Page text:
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More MS news articles for January 2003

She's a shining tribute to the courage these awards honour

January 9, 2003 Thursday Final Edition
Lee Bacchus
The Vancouver Province

She left school and her Calgary home at 16. She married at 17.

By the time she was 21, Pamela Andrews was living on a decrepit farm in Smoky Lake, Alta., with no running water, two young sons and an abusive husband who tyrannized her and disciplined his boys with a length of belt from a combine harvester. The farm failed and the family returned to Calgary. Dismayed by the increasing abuse of her children (she now had four boys), Andrews left her husband. Six months later he jumped in front of a train and killed himself.

"First I was a single mother of four on welfare," says Andrews, now 41. "Now I was a widow with four kids on welfare."

The fact Andrews merely survived this gauntlet of tragedy and hardship to earn her high school diploma might have been enough to warrant an award for courage. But there's more.

In the early 1980s Andrews endured a misdiagnosis of AIDS. In 1987, after enrolling in UBC's occupational therapy program, she was diagnosed with chronic progressive multiple sclerosis. Despite the increasing complications of the disease, Andrews graduated and in the meantime earned one of the six inaugural Courage to Come Back Awards created in 1999 by the Coast Mental Health Foundation to honour individuals who have shown inspirational courage in their recovery from illness, injury or adversity.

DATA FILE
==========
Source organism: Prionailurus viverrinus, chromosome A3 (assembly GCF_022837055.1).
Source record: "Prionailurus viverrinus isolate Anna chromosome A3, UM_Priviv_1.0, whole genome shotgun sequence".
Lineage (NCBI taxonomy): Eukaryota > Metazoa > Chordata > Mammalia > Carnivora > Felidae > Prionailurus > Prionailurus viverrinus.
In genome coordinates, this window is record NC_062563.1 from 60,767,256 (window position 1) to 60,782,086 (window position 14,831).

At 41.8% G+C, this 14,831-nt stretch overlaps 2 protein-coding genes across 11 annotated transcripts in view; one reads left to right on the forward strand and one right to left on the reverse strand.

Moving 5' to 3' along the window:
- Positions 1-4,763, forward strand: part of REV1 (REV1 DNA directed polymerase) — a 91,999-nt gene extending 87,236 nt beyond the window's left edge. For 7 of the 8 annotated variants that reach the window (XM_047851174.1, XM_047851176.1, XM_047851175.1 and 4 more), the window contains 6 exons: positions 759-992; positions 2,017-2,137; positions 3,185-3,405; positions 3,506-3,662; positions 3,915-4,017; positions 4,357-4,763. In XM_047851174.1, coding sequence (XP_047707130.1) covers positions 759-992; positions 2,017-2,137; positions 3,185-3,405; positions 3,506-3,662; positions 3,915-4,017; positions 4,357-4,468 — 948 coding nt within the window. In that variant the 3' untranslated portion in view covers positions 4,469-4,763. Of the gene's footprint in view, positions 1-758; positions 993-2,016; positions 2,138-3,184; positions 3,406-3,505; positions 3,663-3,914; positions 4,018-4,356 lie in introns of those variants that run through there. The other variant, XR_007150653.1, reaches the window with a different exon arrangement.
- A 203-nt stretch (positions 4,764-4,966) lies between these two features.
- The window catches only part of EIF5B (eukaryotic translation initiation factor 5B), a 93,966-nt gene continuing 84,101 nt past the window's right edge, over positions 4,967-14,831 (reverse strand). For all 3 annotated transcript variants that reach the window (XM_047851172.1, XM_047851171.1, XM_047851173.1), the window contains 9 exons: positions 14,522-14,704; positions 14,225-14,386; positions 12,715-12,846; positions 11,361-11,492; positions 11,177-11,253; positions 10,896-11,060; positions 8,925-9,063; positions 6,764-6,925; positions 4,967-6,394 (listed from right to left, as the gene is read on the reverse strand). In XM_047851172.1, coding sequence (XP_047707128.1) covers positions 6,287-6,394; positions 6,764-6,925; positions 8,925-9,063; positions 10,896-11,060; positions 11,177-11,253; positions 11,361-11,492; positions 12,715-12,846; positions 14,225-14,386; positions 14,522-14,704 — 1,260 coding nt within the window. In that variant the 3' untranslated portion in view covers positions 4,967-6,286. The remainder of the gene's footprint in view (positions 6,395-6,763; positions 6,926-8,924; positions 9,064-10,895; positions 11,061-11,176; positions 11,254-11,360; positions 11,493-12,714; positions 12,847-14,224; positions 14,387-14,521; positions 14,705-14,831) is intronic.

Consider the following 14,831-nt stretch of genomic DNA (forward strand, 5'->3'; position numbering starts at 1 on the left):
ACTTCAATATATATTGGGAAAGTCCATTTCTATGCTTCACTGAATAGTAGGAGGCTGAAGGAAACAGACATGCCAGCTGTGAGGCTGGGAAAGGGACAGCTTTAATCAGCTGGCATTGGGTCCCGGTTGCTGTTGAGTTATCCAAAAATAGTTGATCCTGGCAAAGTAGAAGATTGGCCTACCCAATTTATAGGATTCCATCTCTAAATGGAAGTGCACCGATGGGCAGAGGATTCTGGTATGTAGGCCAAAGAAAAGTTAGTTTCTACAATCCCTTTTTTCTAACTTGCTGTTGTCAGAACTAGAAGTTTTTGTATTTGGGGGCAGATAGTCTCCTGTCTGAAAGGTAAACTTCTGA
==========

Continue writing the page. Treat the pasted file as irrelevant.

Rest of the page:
"Just being nominated back then was kind of cool," said Andrews, who along with her helper dog Gem, a handful of other previous winners and a contingent of corporate sponsors, was present yesterday to help launch the 5th Annual Courage to Come Back Awards nomination campaign.

"The nomination makes you reflect about how far you've come and allows you to give yourselves credit for what you've done," Andrews added. "It's a real boost, not just for me but for all of us in the family. It allows us to realize how far we've come. And it provides proof for others that you can grow beyond your past."

Nominations for the awards are open to any resident of B.C. and can be from one of the following areas: mental health, general medicine, youth, physical rehabilitation, chemical dependency and social/economic adversity.

The awards will be presented at an April 24 gala dinner at the Westin Bayshore with hosts Silken Laumann (a past recipient herself) and Deborra Hope. The life story of each recipient will be featured in The Province and covered by Global Television in a special series for the Early News.

Nomination forms are available at Scotiabank branches and at the "Courage" website: Assistance in competing nomination forms is available by calling toll free 1-877-602-6278.

Nomination deadline is February 17.

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